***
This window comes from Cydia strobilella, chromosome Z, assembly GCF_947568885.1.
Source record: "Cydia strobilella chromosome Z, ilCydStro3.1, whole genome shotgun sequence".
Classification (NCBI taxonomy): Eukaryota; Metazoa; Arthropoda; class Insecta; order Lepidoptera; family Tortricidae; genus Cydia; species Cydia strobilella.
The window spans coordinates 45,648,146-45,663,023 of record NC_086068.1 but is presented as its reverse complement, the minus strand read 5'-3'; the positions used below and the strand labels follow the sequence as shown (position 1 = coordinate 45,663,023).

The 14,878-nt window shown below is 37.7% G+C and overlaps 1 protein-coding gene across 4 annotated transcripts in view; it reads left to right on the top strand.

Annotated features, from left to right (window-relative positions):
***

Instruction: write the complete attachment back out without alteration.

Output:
This window comes from Cydia strobilella, chromosome Z, assembly GCF_947568885.1.
Source record: "Cydia strobilella chromosome Z, ilCydStro3.1, whole genome shotgun sequence".
Classification (NCBI taxonomy): Eukaryota; Metazoa; Arthropoda; class Insecta; order Lepidoptera; family Tortricidae; genus Cydia; species Cydia strobilella.
The window spans coordinates 45,648,146-45,663,023 of record NC_086068.1 but is presented as its reverse complement, the minus strand read 5'-3'; the positions used below and the strand labels follow the sequence as shown (position 1 = coordinate 45,663,023).

The 14,878-nt window shown below is 37.7% G+C and overlaps 1 protein-coding gene across 4 annotated transcripts in view; it reads left to right on the top strand.

Annotated features, from left to right (window-relative positions):